Part way through the movie, a neighbor lady came into the theater to tell them they were needed at home. There they learned the sad news that their father’s truck had gone off the road near Brighton, Colorado. The load in the truck had shifted, killing him instantly at the age of thirty-eight.

His funeral took place at the Congregational Church in Wheatland, and he was buried in the Wheatland Cemetery. Family members from Nebraska attended. They were stunned at the loss of their baby brother.

Herbert’s older children remembered him as a playful father. He would swing them by his bent, stiffened ring finger, injured in childhood when his brother Aaron swung at him with a hatchet. The younger boys regretted that they had no real memory of their dad.

I, too, regret that I never had the chance to know him. My own father has often wondered how different his life would have been if his father, and the family breadwinner, had not died so young.


The Bentsen Clan Loses Two of Its Own

This week I received word that my extended Bentsen family has lost not one, but two, of our patriarchs. They were first cousins to one another, Ron Bentsen and Floyd Fleming. Both were grandsons of our Norwegian immigrant, Ole Bentsen.

Ronald Bentsen (1931-2016)

My uncle Ron took care of me a lot in my younger years as he pursued his college studies. He even lived in our basement for a while, so I knew him quite well back then.

When he finished school, he married and moved away, so I seldom saw him. Still, we kept in touch. He often sent me family photos or tidbits of newly-discovered family information. The last time he visited, we had a great time reminiscing about the old days.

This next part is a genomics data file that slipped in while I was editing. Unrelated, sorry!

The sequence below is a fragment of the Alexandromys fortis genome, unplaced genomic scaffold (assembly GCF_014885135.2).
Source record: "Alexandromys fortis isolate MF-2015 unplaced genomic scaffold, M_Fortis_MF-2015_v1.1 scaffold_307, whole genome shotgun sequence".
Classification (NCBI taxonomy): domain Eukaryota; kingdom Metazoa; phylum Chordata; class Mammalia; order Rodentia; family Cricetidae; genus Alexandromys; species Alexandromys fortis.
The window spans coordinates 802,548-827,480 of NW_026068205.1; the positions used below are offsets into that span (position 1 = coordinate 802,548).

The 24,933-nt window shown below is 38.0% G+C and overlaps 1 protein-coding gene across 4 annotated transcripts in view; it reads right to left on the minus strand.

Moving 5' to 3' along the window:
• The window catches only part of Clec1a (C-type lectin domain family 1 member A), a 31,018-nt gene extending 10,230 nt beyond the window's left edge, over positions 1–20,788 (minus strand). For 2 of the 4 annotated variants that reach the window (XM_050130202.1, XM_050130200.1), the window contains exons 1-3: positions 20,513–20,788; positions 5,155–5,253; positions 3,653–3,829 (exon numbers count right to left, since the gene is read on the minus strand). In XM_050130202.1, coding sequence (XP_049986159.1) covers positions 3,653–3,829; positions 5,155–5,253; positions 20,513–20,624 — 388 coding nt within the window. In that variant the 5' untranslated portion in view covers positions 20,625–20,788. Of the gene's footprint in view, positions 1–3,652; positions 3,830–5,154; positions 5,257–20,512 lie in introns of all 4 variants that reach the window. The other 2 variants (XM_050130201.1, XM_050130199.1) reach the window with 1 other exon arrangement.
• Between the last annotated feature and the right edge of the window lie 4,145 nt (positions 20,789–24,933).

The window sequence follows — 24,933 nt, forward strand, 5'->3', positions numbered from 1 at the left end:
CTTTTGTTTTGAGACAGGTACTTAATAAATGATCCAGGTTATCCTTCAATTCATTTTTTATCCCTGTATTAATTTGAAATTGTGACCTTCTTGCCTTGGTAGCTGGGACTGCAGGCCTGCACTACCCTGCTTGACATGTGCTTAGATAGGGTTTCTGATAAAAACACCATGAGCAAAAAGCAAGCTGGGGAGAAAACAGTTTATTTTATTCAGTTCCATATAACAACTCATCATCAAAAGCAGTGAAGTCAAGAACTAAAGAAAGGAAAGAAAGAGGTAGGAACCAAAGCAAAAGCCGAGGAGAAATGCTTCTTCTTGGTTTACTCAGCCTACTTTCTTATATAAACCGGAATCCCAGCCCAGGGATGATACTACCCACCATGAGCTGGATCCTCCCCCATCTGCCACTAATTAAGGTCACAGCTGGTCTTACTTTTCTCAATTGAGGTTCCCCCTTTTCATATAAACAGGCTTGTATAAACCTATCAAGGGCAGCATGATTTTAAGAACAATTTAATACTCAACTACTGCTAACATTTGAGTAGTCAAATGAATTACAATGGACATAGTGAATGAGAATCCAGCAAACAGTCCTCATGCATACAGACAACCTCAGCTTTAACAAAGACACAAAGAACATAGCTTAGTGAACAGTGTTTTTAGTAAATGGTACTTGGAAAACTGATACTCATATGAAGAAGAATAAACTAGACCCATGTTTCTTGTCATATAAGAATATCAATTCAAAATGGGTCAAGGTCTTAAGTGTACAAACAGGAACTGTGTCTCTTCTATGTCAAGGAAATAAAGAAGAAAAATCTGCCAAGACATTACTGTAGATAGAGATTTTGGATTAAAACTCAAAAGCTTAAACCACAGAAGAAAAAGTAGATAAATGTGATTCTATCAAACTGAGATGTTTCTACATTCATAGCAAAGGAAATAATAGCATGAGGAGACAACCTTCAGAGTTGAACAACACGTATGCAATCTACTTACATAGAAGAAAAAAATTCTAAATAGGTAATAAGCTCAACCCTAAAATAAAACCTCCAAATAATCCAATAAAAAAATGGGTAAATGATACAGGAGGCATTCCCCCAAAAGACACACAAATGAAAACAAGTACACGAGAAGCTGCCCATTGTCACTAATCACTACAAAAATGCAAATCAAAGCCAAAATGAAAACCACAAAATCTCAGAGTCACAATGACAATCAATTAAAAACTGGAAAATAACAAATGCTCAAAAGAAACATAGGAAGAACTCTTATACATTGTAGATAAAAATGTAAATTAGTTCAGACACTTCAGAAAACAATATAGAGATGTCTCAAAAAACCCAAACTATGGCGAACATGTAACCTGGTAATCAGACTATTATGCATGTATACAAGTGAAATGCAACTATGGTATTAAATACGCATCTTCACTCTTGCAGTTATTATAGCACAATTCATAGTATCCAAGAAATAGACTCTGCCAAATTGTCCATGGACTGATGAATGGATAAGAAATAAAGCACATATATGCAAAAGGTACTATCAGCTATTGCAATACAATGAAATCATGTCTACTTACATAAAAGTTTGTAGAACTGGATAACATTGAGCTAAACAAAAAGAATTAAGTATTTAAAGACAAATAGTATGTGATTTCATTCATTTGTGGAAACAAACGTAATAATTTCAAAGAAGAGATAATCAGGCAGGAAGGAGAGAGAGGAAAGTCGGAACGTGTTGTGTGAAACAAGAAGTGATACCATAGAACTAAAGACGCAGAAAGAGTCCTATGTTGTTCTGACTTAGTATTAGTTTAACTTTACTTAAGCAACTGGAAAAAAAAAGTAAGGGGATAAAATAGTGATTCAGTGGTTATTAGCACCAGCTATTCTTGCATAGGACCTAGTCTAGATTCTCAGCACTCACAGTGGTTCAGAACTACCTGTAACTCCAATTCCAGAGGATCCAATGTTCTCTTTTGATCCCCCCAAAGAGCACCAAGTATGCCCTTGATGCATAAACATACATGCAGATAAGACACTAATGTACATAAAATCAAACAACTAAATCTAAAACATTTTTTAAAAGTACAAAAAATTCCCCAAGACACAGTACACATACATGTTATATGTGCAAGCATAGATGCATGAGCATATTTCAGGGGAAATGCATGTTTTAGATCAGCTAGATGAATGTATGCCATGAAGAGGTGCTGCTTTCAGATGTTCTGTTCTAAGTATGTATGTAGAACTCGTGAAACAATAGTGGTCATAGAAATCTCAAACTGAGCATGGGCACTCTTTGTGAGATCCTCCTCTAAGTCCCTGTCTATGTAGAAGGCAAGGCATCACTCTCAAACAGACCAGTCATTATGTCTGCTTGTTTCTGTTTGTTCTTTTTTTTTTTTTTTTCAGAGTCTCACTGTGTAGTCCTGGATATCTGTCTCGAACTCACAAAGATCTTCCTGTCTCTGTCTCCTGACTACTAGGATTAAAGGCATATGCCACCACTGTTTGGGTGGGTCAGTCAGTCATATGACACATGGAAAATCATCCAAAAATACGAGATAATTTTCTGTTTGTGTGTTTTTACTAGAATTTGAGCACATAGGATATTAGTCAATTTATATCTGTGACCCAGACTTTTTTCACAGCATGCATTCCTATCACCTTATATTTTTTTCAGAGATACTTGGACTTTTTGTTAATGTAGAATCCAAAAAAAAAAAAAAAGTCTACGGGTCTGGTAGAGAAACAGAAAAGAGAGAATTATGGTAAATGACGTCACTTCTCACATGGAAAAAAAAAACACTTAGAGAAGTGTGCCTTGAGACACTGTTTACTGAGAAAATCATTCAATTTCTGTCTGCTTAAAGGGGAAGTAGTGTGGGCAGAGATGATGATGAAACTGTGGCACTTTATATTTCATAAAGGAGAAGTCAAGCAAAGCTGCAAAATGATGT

He had a long career as a civil engineer for the Army Corps of Engineers, serving in Japan and West Germany. He ultimately settled in the Atlanta area. He spent his retirement years enjoying his family and fighting kudzu.

You can find his obituary here:

Floyd Fleming (1938-2015)

I met our cousin Floyd only once. As he was quite a bit older than me, he took little notice of his cousin’s kid that day. Still, he seemed to have an appreciation for family.

Floyd left behind a wonderful testament to his mother and the baby sister who died in infancy. He created beautiful cemetery markers for them in the Redstone, Montana cemetery.

You can read Floyd’s obituary here:


52 Ancestors in 52 weeks No. 2, Joyce Beverly Bentsen

The second person on my ancestral chart, my mother Joyce Beverly Bentsen, lived from 1929-2000. Several years before she died, she wrote about herself for a family history compiled by one of her aunts. She contributed this to the Bentsen-Sivertsen History, 1800-1988 by Signe Bentsen Fleming:

[I] was born April 8, 1929 in Plentywood, Montana. [I] attended Brooklyn Elementary School and Lincoln Junior High School in Hibbing, Minnesota and graduated from Hibbing High School in 1947. [I] then attended the Duluth Branch of the University of Minnesota and Northwest Community College in Powell, Wyoming and graduated from the University of Wyoming in Laramie in 1951 with a degree in Business Education.

[I] taught commercial subjects at Douglas High School in Douglas, Wyoming from 1951 to 1953 and worked summers at Mammoth Hot Springs in Yellowstone Park, Pahaska Tepee at the east entrance to Yellowstone, and the Virginia Café in Rapid City, South Dakota. [I] also taught business subjects at the University of Wyoming and Adult Night School in Laramie. [I later] worked at H&R Block Income Tax Service in Casper, [Wyoming].

[I] lived in Butte, Montana; Laramie, Wyoming; Bismarck, North Dakota; Sidney, Nebraska; Casper, Wyoming; and Cody, Wyoming. [I] am the [mother] of four children.

Mom did not mention that she was Valedictorian of her high school class. She was accomplished in other ways, too, including playing the piano.